(ARA) – The colder winter months are notorious for sniffling noses, deep coughs, achy bodies and fevers. It’s cold and flu season, which means it’s a good time to reduce your exposure to germs and stock up on supplies that will help you escape any illnesses, or at least help you tolerate any symptoms.
Preventive care is key to avoiding the traditional winter illnesses of cold and flu. Here are some tips to keep those icky germs at bay:
* Hand washing is very important, so stock up on soap and antibacterial cleansers and have them ready by every sink in your house. Also consider using disposable towels to reduce the potential for germs to transfer between family members.
* Starting off healthy can help you be strong against invading viruses. You might be in need of extra fortification like fish oil or calcium, so ask your doctor about adding a vitamin regimen to your diet.
* Get plenty of sleep. A lack of sleep can wear down your energy and immune system, leaving you more susceptible to viruses and germs. Make sure you have a comfortable pillow so you don’t wake up sore or spend the night tossing and turning. And if you struggle with letting your brain relax, a white noise machine or fan running on the lowest setting can calm you down.
* Keep the house clean. Wash door handles, the phone and even the handles on your appliances frequently to avoid the transfer of germs. Keep a good supply of sanitizing cleaners on hand to help speed up the cleaning process.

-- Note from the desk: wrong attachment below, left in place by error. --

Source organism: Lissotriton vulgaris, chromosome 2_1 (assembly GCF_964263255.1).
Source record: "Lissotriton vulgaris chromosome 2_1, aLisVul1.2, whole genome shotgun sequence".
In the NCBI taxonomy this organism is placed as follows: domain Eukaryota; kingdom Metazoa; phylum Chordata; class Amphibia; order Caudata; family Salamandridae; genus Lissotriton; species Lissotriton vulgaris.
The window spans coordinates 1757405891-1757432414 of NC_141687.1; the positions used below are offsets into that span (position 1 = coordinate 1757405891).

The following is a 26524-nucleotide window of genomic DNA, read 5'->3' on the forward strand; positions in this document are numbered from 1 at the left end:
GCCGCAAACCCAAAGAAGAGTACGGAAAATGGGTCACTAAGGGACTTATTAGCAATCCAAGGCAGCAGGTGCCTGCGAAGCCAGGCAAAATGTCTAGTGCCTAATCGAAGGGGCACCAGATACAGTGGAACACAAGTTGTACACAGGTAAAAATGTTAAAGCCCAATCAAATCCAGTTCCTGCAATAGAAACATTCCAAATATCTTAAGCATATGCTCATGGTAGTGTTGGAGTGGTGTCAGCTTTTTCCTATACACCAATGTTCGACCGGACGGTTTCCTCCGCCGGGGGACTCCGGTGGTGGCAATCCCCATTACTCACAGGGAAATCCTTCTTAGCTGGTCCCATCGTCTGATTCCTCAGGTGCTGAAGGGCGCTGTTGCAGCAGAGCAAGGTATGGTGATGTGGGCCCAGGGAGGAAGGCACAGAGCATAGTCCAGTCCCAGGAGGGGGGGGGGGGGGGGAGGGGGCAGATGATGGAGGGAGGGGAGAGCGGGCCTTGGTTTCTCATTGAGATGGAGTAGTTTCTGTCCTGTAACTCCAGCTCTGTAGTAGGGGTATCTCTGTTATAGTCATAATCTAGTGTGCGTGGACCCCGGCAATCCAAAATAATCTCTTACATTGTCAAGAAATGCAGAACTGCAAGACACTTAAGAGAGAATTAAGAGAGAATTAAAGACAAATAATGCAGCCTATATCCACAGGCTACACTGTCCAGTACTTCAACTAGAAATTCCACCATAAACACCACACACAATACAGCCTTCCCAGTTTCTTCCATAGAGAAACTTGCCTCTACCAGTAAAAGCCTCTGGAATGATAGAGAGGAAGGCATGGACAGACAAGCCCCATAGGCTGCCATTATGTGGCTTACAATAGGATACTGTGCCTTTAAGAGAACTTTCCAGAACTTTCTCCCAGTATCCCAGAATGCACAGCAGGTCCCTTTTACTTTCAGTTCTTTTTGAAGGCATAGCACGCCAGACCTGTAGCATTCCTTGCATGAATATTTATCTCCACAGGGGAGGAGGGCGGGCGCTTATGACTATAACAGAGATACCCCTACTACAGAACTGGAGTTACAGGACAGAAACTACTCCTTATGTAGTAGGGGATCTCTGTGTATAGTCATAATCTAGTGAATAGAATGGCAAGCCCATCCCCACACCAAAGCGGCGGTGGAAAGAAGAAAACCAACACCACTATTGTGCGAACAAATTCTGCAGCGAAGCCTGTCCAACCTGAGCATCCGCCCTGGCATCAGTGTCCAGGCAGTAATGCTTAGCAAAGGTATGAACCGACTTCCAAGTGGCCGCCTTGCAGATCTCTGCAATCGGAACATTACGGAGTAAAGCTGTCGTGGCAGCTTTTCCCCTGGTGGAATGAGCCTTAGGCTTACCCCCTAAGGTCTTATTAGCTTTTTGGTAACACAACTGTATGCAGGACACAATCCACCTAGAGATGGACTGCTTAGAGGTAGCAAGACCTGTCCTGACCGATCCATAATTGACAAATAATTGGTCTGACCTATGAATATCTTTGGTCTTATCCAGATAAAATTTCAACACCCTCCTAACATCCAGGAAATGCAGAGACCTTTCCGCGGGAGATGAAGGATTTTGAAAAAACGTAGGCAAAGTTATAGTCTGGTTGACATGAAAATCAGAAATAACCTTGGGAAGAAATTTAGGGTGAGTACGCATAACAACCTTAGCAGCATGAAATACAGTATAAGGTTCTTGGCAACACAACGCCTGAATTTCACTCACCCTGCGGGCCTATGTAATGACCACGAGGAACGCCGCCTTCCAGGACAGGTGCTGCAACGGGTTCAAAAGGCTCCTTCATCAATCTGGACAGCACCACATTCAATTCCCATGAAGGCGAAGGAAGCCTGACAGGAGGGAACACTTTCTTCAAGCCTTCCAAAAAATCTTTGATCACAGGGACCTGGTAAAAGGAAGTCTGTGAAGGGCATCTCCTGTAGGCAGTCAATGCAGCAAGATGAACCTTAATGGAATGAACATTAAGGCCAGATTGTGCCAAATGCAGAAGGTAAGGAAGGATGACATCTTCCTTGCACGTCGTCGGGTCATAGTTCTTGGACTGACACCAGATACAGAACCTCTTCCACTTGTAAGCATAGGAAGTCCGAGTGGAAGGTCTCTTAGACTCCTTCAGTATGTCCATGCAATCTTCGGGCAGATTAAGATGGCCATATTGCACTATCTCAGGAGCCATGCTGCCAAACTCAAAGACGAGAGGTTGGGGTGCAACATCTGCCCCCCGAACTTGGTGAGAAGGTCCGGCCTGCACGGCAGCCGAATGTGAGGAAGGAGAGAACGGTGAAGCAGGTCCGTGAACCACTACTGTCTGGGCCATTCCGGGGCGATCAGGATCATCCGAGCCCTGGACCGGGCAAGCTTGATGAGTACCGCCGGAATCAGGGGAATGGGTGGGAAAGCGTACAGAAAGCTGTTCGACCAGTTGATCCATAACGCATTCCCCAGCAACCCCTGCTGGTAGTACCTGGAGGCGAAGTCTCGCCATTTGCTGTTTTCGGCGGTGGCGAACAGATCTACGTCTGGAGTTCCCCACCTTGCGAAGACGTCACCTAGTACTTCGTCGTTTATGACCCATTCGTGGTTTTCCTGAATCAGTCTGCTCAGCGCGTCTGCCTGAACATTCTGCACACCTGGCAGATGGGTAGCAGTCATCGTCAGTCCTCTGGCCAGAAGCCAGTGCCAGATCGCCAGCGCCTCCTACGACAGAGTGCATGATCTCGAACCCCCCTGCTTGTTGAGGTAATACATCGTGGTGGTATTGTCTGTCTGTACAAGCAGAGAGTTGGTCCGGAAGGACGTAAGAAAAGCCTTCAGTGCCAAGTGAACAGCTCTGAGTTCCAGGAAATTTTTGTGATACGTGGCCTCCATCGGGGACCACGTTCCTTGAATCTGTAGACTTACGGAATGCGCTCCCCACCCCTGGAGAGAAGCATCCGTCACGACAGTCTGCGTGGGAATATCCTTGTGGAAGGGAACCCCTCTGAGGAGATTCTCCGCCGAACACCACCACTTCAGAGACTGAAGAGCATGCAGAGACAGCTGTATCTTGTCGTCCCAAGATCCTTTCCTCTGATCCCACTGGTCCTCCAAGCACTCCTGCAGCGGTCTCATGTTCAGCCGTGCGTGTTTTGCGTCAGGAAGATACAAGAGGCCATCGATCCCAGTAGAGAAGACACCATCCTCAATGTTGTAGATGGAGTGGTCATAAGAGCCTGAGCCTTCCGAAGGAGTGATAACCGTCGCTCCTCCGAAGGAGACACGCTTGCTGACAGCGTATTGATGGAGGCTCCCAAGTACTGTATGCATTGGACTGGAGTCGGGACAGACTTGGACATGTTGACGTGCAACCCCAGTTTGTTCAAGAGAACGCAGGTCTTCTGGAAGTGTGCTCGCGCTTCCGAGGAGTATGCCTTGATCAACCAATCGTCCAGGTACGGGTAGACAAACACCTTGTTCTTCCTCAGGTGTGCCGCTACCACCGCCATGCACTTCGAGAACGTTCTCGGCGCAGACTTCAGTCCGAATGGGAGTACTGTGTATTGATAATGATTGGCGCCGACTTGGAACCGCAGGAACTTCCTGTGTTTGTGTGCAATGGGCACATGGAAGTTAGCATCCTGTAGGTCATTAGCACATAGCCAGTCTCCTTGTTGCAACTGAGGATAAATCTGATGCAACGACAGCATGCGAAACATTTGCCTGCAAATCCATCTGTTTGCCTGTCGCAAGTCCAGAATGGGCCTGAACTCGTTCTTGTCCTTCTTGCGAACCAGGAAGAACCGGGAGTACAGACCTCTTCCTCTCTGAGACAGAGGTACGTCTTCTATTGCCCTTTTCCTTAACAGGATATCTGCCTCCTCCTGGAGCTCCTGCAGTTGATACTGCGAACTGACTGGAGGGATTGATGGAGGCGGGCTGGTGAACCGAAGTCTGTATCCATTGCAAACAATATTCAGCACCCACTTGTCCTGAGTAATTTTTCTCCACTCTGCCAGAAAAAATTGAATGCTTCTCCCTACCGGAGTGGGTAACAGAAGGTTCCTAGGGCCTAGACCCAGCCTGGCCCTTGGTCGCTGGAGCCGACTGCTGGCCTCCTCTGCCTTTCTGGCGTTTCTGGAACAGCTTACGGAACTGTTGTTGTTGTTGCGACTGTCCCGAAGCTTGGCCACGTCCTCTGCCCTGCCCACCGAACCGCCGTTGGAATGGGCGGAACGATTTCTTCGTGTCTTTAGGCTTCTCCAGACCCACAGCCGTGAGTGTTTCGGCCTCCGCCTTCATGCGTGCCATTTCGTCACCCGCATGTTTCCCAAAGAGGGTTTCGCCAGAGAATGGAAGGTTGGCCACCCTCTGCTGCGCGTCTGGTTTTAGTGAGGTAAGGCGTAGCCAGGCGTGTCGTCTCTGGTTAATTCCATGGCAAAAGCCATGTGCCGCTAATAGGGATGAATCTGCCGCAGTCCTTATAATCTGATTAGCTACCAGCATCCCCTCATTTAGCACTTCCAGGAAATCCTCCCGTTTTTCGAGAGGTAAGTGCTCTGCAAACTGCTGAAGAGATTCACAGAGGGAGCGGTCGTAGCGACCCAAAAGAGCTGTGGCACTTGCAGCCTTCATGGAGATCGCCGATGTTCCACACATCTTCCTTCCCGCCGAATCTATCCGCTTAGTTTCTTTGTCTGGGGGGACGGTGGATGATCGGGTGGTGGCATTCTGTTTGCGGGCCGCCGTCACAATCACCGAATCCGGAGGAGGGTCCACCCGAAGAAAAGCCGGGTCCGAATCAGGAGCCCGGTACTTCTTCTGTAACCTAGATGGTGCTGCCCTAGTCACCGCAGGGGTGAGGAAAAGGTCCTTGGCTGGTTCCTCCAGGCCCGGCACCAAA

* Get the flu shot. The Centers for Disease Control and Prevention recommends everyone over the age of 6 months gets a flu shot. The nasal spray flu vaccine is also now available for people who qualify.
As you’re making a list of all the supplies you’ll need to help prevent your family members from getting sick, make sure you look for discounts and coupon codes online at sites like CouponHeaven.com. Many stores listed on this time and money saving site offer discounts on vitamins, health supplements, cleaning supplies and even pillows, which in the long run can save you a good amount of money.
If you do end up catching a virus, stay home from work to prevent the virus from spreading to your coworkers, and try to get plenty of sleep and liquids to help build your strength back up.
Don’t let the seasonal flu or cold keep you from enjoying the winter months this year. Spend your time discussing the fun you had sledding down a tubing hill or cross country skiing through the quiet countryside – rather than talking about fevers, aches and pains.
San Diego Fitness Psychology – Surviving the Holidays? – Think Accurately or Believe the Media and Suffer
by: Michael R. Mantell, Ph.D.
In .28 seconds I found 64,800,000 tips—honestly—on Google on how to “survive” the holidays. Sixty-four MILLION tips on how to “survive” the holidays! What in the world has happened to us? Have we gone mad? C’mon now. We need more than sixty-four MILLION tips on how to “survive” the holidays? When did the media create this insanity?
Focus on friends not food, make time for fitness, get plenty of sleep, serve others, create a “to-do” list, don’t compare, get plenty of vitamin D3, drop your expectations, forget Norman Rockwell, don’t dread it, be honest with yourself, avoid the pressures of family get togethers, set manageable daily goals, don’t drink too much, avoid the “shoulds,” don’t pressure yourself, yada, yada, yada. Do we really need to be told this stuff year after year, in sixty-four million different ways?